A paper published in April found that about 12 million Americans, or 5% of adults in this country, are being misdiagnosed every year. This news exploded all over Twitter. Anxious reports from media outlets such as NBC News, CBS News, the Boston Globe, and others fanned the flames.
The paper involves a fair amount of extrapolation and estimation reminiscent of the “440,000 deaths per year caused by medical error” study from last year.
Data from the authors’ prior published works involving 81,000 patients and 212,000 visits yielded about 1600 records for analysis.
A misdiagnosis was determined by either an unplanned hospitalization (trigger 1) or a primary care physician revisit within 14 days of an index visit (trigger 2).
The words “misdiagnosis” and “error” were used interchangeably.
A quote from the paper: For trigger 1, 141 errors were found in 674 visits reviewed, yielding an error rate of 20.9%. Extrapolating to all 1086 trigger 1 visits yielded an estimate of 227.2 errors. For trigger 2, 36 errors were found in 669 visits reviewed, yielding an error rate of 5.4%. Extrapolating to all 14,777 trigger 2 visits yielded an estimate of 795.2 errors. Finally, for the control visits, 13 errors were found in 614 visits reviewed, yielding an error rate of 2.1%. Extrapolating to all 193,810 control visits yielded an estimate of 4,103.5 errors. Thus, we estimated that 5126 errors would have occurred across the three groups. We then divided this figure by the number of unique primary care patients in the initial cohort (81,483) and arrived at an estimated error rate of 6.29%. Because approximately 80.5% of US adults seek outpatient care annually, the same rate when applied to all US adults gives an estimate of 5.06%. [Emphasis mine]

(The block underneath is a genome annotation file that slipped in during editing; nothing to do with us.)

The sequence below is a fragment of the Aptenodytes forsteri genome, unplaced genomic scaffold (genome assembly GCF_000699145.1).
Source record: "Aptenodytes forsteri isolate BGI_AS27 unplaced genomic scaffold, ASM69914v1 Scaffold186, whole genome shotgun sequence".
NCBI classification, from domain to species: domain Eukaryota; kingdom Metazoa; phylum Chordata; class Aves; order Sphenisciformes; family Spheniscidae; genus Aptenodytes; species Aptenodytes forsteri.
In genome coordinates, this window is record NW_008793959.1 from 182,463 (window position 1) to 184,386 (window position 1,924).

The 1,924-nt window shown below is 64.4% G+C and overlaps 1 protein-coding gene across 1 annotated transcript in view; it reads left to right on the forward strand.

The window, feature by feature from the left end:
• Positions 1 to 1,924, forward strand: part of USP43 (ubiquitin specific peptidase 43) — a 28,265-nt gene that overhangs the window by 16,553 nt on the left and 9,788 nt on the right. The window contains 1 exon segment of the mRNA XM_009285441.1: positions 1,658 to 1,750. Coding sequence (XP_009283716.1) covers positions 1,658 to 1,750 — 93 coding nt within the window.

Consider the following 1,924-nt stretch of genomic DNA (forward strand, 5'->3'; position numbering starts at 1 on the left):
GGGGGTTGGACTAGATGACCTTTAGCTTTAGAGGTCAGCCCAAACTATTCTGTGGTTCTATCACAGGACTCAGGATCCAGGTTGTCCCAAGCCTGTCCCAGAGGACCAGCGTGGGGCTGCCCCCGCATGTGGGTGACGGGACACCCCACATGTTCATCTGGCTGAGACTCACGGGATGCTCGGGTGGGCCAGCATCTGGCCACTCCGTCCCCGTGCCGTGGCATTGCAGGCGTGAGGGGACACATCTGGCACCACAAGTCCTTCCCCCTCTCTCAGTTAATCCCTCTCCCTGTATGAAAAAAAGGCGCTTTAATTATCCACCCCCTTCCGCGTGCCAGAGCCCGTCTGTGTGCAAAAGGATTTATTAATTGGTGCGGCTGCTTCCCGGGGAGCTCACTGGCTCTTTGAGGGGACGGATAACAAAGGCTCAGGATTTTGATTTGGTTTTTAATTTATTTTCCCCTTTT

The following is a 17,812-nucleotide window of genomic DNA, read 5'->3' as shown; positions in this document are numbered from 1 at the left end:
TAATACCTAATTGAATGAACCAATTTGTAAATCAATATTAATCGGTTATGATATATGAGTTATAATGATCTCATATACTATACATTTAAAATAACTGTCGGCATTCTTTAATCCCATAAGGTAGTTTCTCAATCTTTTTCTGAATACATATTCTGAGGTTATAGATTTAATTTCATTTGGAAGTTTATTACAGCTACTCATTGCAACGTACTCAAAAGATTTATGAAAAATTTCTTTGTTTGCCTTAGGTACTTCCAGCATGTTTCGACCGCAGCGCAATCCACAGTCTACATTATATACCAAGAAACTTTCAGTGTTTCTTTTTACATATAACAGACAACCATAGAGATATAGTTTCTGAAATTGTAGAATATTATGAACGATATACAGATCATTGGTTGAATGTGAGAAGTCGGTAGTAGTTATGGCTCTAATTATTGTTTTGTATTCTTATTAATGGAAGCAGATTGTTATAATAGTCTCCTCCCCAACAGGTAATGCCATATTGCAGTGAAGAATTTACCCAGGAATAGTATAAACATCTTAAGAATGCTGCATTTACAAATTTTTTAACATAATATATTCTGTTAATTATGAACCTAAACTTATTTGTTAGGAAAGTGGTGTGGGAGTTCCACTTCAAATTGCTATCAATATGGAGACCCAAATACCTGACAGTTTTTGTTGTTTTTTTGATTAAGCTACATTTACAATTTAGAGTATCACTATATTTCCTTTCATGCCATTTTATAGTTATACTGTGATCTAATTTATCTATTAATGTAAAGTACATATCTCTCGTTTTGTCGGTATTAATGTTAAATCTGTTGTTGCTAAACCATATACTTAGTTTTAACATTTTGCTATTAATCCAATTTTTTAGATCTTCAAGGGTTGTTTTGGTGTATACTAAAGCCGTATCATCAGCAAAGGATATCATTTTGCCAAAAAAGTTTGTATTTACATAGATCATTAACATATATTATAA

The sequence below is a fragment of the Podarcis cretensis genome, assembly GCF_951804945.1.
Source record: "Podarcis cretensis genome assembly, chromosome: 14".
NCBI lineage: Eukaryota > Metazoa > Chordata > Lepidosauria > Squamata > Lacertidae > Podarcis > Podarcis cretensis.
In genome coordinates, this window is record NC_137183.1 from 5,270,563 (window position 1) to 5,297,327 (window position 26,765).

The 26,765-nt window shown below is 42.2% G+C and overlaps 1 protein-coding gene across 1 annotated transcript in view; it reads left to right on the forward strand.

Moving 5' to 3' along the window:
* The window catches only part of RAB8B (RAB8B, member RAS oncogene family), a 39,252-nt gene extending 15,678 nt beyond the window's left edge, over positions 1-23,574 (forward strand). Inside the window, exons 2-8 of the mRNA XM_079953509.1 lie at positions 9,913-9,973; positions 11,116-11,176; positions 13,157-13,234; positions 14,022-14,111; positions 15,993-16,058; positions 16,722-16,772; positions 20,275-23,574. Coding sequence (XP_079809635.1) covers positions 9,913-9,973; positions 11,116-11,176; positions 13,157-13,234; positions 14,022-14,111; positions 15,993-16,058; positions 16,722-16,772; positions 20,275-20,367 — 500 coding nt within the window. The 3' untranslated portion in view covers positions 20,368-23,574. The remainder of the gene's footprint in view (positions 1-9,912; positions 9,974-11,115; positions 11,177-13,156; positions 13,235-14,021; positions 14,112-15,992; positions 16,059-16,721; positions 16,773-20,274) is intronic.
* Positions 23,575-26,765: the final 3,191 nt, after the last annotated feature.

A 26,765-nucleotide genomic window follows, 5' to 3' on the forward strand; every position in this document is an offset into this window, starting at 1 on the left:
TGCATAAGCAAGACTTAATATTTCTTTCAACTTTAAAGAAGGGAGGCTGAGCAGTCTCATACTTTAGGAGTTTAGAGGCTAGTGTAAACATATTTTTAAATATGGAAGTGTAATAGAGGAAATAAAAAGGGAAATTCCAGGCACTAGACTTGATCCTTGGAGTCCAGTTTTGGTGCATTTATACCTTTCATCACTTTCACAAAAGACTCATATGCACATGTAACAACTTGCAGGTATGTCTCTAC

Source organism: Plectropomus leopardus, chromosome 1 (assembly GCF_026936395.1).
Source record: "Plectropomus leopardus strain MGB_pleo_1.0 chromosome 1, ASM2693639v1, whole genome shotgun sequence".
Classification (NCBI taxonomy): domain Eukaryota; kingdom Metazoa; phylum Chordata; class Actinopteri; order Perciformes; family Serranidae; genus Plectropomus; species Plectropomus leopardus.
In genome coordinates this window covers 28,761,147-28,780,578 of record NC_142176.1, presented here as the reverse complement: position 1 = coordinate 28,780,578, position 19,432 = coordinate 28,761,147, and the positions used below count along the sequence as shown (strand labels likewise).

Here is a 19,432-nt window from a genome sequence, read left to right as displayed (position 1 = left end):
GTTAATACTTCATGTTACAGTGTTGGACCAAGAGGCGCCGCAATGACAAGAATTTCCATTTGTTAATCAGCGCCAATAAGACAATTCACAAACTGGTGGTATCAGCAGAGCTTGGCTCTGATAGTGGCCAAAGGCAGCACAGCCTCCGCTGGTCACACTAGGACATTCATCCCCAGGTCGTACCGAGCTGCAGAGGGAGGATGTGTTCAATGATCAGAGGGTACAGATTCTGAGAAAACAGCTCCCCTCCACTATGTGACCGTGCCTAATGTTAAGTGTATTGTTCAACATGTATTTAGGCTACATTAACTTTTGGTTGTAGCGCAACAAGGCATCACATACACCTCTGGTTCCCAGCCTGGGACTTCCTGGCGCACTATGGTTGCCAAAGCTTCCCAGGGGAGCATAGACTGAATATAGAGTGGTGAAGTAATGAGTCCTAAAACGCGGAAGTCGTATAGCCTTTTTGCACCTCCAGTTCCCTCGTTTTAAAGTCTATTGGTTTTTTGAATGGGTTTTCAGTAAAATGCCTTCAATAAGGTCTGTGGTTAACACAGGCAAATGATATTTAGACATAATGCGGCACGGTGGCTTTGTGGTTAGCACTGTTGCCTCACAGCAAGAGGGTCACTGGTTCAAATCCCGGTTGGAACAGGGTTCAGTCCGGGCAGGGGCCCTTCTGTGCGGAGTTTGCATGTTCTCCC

The diagnoses that were missed and the implications of the misses were not described, but one anecdote from a paper the study was based on mentioned carpal tunnel syndrome as one of the diagnoses.
Another quote from the paper: Although it is unknown how many patients will be harmed from diagnostic errors, our previous work suggests that about one-half of diagnostic errors have the potential to lead to severe harm. While this is only an estimate and does not imply all those affected will actually have harm, this risk potentially translates to about 6 million outpatients per year. [Emphasis mine]
Is a 14-day interval between the supposed miss of the diagnosis and an admission or a return visit really a huge problem?
Because we don’t really know how many patients were actually harmed by these supposed diagnostic errors, we can’t tell. If carpal tunnel syndrome was the delayed diagnosis, I’d say “probably not.”
Half of the patients in the study were from a VA and the other half were from a large clinic cohort, so these diagnostic error rates may not be generalizable to the entire population of the US.
The authors said a limitation of the study [omitted from all news reports] was that it was not designed to identify the root cause of the delayed care or missed diagnosis. For example, reviewers noted many cases where delays in follow-up were beyond the control of primary care providers, such as difficulty obtaining timely appointments with specialists [which we recently learned is a huge problem at many VA hospitals], or patients failing to show up at scheduled appointments. [Emphasis mine]
No doubt diagnostic errors occur, but this paper does not tell us how many people were seriously harmed, what the root causes of the errors were, who was responsible for the errors, or most importantly, whether diagnostic errors really occur in 5% of Americans.
Skeptical Scalpel is a retired surgeon and was a surgical department chairman and residency program director for many years. He is board-certified in general surgery and critical care and has re-certified in both several times. He blogs at SkepticalScalpel.blogspot.com and tweets as @SkepticScalpel. His blog averages over 1400 page views per day, and he has over 9500 followers on Twitter.